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I. MULTIPLE TRUE/FALSE (19 points). In the blank by each statement, place a + for a true statement or a O for a false statement. There can be any number of + or O statements. Do not change or qualify the wording of any statement in any way. Each is either true or false as stated. (One-half point each.)
1. You have identified an isolate from an outbreak as Salmonella, and included in your results is the determination of the antigenic formula as 1,2,4,5:i:1,2.
You can designate the organism with the formula (i.e., Salmonella1,2,4,5:i:1,2) and probably also with a name such as "Salmonella typhimurium."
Salmonella isolates with different antigenic formulas would be different species.
Included in this formula is coded information about certain important biochemical test reactions.
2. Regarding aw determinations and related things,
The aw value for a moist food such as hamburger or fresh bread which is left out in a dry room, unwrapped, will decrease over time.
The aw of a food where all of the water is chemically bonded to the food is 0.
The aw value for pure water is 1.
"Phelps index" can be used to adjust results in MPN and aw problems.
3. Injured bacterial cells
making up the entire population of a broth culture would have a lower D-value than an equal concentration of healthy cells of the same organism in the same medium.
in a food are dead for all practical purposes as they will have no spoilage or pathogenic potential.
can recover in all-purpose media and in the human body.
can recover when the food sample they are in is added to a non-selective broth medium, and a count of the number of CFUs per gram of the sample can be made from the broth after it has incubated overnight.
can escape detection on some media – even plating media formulated for their isolation.
4. The following are among the primary tests or observations one would run on a pure culture to identify it.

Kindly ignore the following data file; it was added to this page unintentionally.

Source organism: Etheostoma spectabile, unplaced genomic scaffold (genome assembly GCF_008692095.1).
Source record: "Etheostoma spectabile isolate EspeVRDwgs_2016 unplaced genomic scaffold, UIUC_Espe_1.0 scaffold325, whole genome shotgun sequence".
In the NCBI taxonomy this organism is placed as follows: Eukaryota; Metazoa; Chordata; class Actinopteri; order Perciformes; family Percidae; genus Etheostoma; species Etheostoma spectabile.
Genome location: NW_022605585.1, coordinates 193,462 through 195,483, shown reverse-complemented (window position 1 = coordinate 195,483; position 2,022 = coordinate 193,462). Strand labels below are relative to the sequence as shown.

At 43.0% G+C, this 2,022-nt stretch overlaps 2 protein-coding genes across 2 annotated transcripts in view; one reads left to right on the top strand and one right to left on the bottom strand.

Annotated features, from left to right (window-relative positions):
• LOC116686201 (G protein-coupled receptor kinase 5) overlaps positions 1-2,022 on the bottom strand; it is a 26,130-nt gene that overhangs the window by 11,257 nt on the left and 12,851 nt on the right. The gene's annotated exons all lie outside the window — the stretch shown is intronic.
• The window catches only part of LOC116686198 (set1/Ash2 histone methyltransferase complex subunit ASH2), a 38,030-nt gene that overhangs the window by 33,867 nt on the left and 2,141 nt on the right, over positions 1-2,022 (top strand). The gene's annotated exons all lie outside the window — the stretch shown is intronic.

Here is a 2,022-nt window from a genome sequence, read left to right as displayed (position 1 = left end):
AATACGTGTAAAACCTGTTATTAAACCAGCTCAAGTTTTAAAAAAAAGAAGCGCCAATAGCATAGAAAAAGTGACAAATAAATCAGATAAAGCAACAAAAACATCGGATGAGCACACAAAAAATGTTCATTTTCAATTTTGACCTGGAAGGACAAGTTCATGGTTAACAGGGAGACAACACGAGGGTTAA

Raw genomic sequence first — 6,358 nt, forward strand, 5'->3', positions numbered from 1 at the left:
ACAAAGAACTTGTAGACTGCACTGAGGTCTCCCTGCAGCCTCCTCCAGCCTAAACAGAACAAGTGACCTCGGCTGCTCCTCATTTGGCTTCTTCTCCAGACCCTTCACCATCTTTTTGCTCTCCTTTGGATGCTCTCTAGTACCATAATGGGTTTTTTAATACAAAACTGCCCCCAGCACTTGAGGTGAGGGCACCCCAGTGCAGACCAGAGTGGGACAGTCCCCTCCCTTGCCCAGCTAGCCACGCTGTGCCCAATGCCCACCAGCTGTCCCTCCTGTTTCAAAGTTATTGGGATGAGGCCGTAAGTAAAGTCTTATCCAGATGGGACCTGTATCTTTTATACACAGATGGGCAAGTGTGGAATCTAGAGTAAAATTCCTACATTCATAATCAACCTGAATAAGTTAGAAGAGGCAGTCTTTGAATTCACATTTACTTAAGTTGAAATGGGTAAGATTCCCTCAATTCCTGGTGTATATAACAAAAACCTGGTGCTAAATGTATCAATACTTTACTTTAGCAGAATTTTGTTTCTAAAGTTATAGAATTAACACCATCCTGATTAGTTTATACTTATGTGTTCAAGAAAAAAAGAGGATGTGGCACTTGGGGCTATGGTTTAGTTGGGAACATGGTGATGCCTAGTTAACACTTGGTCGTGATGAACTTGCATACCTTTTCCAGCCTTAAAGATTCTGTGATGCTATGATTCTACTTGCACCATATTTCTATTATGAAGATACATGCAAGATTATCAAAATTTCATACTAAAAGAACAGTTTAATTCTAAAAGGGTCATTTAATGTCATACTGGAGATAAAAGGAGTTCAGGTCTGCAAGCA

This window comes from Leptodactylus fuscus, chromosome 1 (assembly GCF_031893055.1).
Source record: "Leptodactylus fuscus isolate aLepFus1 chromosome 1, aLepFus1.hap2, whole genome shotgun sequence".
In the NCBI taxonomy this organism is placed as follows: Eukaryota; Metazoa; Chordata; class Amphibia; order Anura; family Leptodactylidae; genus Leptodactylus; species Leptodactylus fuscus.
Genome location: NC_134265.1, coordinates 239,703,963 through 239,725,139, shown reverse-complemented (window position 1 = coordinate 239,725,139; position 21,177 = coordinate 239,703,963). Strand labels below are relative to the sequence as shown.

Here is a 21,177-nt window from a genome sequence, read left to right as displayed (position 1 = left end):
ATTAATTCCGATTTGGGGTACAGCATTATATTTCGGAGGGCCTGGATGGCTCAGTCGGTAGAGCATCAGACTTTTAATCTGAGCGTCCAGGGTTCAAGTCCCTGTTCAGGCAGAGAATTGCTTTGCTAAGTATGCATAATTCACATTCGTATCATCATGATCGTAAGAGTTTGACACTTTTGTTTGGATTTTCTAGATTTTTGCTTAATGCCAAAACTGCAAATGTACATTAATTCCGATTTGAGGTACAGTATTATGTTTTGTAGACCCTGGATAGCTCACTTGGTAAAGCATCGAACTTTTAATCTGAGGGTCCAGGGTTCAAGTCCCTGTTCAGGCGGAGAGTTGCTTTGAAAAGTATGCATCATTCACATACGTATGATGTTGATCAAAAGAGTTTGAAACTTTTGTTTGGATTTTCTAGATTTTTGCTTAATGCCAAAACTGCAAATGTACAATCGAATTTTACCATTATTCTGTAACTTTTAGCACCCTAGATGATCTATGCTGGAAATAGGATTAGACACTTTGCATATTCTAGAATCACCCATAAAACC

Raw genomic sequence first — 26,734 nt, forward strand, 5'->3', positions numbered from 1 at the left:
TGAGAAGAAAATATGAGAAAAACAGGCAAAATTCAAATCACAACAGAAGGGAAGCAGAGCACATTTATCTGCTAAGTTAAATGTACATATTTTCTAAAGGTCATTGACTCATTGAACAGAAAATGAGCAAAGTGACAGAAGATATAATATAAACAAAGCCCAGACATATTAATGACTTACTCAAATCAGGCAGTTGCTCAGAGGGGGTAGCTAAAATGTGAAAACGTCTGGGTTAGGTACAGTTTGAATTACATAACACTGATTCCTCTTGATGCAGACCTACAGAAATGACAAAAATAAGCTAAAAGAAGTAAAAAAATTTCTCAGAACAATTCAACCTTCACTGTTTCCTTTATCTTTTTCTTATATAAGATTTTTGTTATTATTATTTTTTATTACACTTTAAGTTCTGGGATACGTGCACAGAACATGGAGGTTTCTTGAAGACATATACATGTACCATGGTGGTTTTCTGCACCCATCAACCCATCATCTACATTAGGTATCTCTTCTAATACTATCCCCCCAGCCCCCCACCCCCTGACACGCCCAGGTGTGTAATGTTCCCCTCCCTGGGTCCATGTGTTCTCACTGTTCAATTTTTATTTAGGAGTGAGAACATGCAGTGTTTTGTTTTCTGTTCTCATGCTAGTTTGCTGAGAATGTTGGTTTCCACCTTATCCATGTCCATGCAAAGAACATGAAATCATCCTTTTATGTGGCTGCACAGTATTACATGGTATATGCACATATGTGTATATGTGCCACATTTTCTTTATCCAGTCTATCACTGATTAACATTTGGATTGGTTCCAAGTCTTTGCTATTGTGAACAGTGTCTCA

Determination of the organism's D-value.
Determination of the gram reaction and cellular morphology and arrangement.
Determination of the catalase reaction.
Determination of lactose fermentation as a higher priority test than glucose fermentation.
5. The "enterics" (members of the Family Enterobacteriaceae)
are defined as being any organism whose natural habitat is the enteric (intestinal) tract.
include Pseudomonas and Enterococcus.
include Salmonella and the true coliforms.
all ferment lactose.
6. The "lactics" (lactic acid bacteria)
are defined as being any organism which produces lactic acid as a byproduct of fermentation.
and enterococci are two completely separate groups of bacteria.
are gram-positive cocci and rods.
all ferment lactose.
7. In the "total aerobic plate count,"
all strictly aerobic organisms in a sample are represented as colonies on the plates.
an "all-purpose" plating medium is utilized.
we always expect to wind up with an underestimation of the total number of viable cells per gram or ml of the sample.
we generally expect to have an equal or higher count that what we would get if we utilized a selective medium.
8. A one-tenth ml inoculum from a 10–3 dilution of a sample
will contain one-tenth the number of colony-forming units (CFUs) that are in 1 ml of the same 10–3 dilution.
is equivalent to a 1 ml inoculum from a 10–4 dilution of the same sample.
should give rise to 100 colonies if the original, undiluted sample contains 105 CFUs/ml.
9. The addition of nitrate in the manufacture of sausage
requires the presence of a population of microorganisms which will reduce it.